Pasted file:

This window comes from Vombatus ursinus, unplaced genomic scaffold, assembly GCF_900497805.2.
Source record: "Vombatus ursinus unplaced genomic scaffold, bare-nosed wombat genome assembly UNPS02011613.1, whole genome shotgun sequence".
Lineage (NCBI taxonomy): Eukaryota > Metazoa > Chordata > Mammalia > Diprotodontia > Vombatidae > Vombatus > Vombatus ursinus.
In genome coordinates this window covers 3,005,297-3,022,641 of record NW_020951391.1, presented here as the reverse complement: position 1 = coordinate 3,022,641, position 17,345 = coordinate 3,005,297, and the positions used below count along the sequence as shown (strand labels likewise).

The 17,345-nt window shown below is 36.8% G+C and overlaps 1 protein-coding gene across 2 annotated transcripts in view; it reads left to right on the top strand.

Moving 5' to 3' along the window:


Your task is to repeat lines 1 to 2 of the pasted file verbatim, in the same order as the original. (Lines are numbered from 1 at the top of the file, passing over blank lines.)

This window comes from Vombatus ursinus, unplaced genomic scaffold, assembly GCF_900497805.2.
Source record: "Vombatus ursinus unplaced genomic scaffold, bare-nosed wombat genome assembly UNPS02011613.1, whole genome shotgun sequence".